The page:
And a word or two on Maslin Beach (1997), set on the eponymous nude beach in Adelaide. It’s your masterpiece in terms of script and direction. The nudity is not coy. Did you originally set out to make what is essentially a “European” movie?
Maslin Beach was my ‘coming of age’, and the transition from being a producer to a director was long and arduous. I had to learn new crafts such as screenplay writing and directing. I knew from the state of Australian films in the 1990’s that I wouldn’t learn much about screenplays locally. I decided to study in Los Angeles at UCLA for a couple of summers. That experience was transformative, I learnt the mechanics of screenplay structure and, in addition, the craft of writing humour. We had great lecturers, my comedy lecturer was Dee Caruso, who had written for “Get Smart”, his craft knowledge was extraordinary. We had directors and screenplay analysts coming in to talk about their latest films and screenplay mechanics and I took the opportunity to study acting with Jeff Corey in Malibu, just as Roger Corman had done in the 1950’s. Roger said it helped him to direct actors. By the time I met Jeff, he was a tall older imposing man of 80, he held lessons in his studio at the back of his house in Malibu. He seemed to take a liking to me, I certainly admired him, perhaps because I was in my 50’s then and the rest of the class were in their 20’s. I remember on his 80th birthday, the class bought him a cake with candles, and just before he blew out the candles, he looked at me and said “mortality, what are we going to do about it?” I smiled, it was my pet fear, I didn’t ever want to die, nor did he. He passed away in 2004, I learnt a lot from him.
By the time I was ready to leave LA, I had written my first complete comedy screenplay, “Inconceivable”, about a man who has a baby. It was confronting, funny and moving, I hawked it around to the major studios, Fox, Universal, Paramount while I was in LA, but never heard back from them. I figured it was too whacky, even though the concept of males successfully hosting a fetus had been proven in experiments in the 60’s with mice. But when I returned to Australia, Universal Pictures announced they were making a film, “Junior” starring Arnold Schwarzenegger, about this very subject. I wondered in hindsight whether they took my idea and rewrote it?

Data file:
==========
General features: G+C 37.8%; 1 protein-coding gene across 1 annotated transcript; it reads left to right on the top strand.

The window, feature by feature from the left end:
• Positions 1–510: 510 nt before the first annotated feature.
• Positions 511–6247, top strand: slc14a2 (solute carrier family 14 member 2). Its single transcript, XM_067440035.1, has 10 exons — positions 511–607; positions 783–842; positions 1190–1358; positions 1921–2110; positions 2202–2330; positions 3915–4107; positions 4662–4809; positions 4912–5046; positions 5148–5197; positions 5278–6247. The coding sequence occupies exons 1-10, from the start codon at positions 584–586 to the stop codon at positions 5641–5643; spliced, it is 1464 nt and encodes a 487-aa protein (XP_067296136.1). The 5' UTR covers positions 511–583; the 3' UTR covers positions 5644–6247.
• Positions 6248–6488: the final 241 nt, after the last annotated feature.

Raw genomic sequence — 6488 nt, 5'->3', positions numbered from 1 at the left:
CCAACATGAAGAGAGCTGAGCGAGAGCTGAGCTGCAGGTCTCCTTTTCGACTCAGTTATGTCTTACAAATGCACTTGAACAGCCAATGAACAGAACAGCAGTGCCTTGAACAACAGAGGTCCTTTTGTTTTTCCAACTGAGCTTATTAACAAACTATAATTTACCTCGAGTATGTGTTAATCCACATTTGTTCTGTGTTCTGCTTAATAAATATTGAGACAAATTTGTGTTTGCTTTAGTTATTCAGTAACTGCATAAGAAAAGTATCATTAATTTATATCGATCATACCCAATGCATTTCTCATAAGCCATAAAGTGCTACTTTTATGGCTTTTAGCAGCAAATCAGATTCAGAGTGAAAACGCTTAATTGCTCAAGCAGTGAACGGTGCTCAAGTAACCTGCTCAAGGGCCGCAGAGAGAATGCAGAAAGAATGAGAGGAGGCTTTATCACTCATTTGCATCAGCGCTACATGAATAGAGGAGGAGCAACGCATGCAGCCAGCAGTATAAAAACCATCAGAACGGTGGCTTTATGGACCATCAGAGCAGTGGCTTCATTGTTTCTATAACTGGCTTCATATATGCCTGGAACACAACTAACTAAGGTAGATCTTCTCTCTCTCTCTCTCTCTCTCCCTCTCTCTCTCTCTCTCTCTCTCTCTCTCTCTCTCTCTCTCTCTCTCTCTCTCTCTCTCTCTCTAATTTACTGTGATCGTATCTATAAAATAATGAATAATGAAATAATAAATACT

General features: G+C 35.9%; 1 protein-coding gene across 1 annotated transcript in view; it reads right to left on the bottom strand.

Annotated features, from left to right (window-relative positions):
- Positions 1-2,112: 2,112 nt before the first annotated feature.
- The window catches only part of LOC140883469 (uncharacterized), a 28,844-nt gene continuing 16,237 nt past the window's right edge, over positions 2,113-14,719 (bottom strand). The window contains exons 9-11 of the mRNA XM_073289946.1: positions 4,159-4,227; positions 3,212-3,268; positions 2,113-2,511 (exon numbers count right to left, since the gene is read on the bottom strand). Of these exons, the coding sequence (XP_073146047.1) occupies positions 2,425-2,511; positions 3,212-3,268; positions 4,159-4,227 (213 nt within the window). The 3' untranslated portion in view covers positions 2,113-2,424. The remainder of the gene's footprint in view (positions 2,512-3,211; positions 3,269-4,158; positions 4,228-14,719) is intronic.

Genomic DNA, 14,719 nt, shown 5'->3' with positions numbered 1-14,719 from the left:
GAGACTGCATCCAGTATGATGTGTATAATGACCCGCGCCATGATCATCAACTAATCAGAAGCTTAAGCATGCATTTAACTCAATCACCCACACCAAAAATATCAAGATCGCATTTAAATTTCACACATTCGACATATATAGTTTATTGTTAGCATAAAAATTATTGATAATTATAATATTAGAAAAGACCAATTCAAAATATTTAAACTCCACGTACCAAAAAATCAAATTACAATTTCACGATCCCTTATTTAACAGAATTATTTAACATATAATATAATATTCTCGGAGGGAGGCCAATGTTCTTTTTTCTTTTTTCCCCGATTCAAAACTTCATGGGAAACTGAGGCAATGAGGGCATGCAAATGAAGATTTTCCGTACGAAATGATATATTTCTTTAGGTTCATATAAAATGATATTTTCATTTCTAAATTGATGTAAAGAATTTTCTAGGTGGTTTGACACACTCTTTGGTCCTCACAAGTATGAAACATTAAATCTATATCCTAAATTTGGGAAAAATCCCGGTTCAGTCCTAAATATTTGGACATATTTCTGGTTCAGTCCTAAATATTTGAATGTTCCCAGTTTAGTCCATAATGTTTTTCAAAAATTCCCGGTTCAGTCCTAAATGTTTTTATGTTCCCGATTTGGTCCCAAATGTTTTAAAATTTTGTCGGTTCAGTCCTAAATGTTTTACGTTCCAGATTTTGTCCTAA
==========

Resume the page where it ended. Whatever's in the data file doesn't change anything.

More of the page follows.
On the back of this, I decided I would write a new comedy script, an outrageous story based in my own backyard, Maslin Beach, which I knew the major studios could never copy or plagiarise. I sat down in May 1995 and started writing, 4 hours every day, no structure, just whatever came into my head. Before I started, I went down to Maslin beach and scooped up a glass of sand, which I kept next to my computer, along with a sign “write with love”.
About two thirds of the way through the script, I suddenly developed writer’s block, I felt the script was stupid, terrible and a tragic mistake. After few days of not writing, I was in despair, ready to give up. Clutching for a straw, I called Noel Purdon, a former lecturer in Film at Flinders University. I didn’t know him all that well but asked if we could meet at a café in Rundle Street. He agreed and when we met, I told him I was writing this whacky story set on Maslin Beach, which featured Henry Miller and Anais Nin and everyone was nude. He took it all in and thought for a moment. I asked, do you think I am crazy? He said, to my everlasting gratitude, that it sounded interesting, that I should keep at it. That was all I needed, I was inspired again and when I finished the script I gave it to him to read, as well as Greg Lynch. They both liked it, said it felt European, which was perceptive as my favourite filmmaker at the time was Eric Rohmer. Greg put me in contact with Barry Peak, from Valhalla, who gave me a conditional theatrical release deal.